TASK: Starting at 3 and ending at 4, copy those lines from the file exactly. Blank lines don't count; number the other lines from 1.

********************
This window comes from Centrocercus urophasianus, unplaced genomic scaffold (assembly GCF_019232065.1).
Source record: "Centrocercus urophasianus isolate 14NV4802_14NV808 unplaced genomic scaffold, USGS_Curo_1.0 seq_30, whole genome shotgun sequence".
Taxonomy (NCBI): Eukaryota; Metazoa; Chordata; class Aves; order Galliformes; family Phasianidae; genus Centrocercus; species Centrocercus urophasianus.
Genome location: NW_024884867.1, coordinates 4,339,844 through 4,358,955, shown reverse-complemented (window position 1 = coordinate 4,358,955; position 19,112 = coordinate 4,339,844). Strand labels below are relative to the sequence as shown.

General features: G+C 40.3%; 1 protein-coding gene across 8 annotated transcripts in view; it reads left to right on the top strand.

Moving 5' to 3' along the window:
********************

Taxonomy (NCBI): Eukaryota; Metazoa; Chordata; class Aves; order Galliformes; family Phasianidae; genus Centrocercus; species Centrocercus urophasianus.
Genome location: NW_024884867.1, coordinates 4,339,844 through 4,358,955, shown reverse-complemented (window position 1 = coordinate 4,358,955; position 19,112 = coordinate 4,339,844). Strand labels below are relative to the sequence as shown.